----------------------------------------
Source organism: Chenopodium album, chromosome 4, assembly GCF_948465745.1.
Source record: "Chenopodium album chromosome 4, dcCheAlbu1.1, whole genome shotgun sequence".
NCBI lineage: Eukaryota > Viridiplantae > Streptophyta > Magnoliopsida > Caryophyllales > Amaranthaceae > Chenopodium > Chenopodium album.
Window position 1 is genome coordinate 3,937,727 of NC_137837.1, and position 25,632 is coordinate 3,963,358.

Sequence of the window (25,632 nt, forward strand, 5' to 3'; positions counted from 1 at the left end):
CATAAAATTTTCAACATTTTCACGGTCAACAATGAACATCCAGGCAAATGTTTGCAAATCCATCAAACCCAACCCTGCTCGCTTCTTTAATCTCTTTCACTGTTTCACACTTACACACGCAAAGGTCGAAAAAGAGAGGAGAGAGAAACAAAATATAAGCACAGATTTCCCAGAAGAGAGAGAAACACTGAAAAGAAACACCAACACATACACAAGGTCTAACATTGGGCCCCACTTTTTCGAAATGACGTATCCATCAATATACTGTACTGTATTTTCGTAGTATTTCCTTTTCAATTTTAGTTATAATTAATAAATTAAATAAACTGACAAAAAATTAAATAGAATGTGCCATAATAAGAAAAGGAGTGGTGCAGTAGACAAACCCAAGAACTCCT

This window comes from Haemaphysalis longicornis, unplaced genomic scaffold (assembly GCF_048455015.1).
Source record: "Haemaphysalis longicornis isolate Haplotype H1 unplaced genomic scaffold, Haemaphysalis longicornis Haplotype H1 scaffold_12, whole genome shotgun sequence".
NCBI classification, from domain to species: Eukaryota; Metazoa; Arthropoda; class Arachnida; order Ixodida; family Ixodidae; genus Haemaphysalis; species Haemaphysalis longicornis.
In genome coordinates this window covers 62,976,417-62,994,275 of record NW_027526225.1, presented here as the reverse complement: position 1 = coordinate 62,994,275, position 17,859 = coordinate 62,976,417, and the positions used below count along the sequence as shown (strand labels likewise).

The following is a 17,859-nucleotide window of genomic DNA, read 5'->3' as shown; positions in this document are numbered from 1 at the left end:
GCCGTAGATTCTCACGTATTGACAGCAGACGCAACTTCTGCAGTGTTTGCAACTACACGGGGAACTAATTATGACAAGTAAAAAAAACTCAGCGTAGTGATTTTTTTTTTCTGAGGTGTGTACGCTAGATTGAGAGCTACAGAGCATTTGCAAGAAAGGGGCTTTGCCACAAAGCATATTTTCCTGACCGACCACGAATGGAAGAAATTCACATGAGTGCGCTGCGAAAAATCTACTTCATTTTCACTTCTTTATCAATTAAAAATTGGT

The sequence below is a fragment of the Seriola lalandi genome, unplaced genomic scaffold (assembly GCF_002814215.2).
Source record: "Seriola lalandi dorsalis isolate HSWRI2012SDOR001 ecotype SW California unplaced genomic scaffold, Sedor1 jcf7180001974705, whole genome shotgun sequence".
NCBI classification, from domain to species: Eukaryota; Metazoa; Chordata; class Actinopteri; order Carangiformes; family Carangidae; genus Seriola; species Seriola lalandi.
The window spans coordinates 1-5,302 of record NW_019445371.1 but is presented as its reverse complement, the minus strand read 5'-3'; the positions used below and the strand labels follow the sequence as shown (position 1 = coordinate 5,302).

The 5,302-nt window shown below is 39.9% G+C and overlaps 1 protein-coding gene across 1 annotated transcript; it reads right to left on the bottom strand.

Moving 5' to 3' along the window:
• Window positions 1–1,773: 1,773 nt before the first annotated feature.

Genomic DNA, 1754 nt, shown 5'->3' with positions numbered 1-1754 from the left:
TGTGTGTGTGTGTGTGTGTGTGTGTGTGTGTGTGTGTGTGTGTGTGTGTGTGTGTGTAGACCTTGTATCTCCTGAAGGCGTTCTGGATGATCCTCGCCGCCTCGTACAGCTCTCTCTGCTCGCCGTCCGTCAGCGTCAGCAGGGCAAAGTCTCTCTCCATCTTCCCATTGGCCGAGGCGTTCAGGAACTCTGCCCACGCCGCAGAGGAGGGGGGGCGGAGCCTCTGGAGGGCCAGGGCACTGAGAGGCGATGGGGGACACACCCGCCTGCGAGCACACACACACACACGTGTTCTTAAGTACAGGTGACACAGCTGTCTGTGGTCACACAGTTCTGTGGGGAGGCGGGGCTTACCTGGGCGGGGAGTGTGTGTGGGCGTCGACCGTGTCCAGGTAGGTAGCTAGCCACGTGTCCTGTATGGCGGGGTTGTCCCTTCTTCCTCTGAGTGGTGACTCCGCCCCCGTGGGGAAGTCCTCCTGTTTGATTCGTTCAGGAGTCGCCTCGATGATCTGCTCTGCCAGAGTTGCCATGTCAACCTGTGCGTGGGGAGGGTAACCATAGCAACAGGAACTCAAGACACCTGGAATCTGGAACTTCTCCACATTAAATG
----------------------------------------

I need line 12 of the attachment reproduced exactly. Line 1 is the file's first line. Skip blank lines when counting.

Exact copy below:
GCCGTAGATTCTCACGTATTGACAGCAGACGCAACTTCTGCAGTGTTTGCAACTACACGGGGAACTAATTATGACAAGTAAAAAAAACTCAGCGTAGTGATTTTTTTTTTCTGAGGTGTGTACGCTAGATTGAGAGCTACAGAGCATTTGCAAGAAAGGGGCTTTGCCACAAAGCATATTTTCCTGACCGACCACGAATGGAAGAAATTCACATGAGTGCGCTGCGAAAAATCTACTTCATTTTCACTTCTTTATCAATTAAAAATTGGT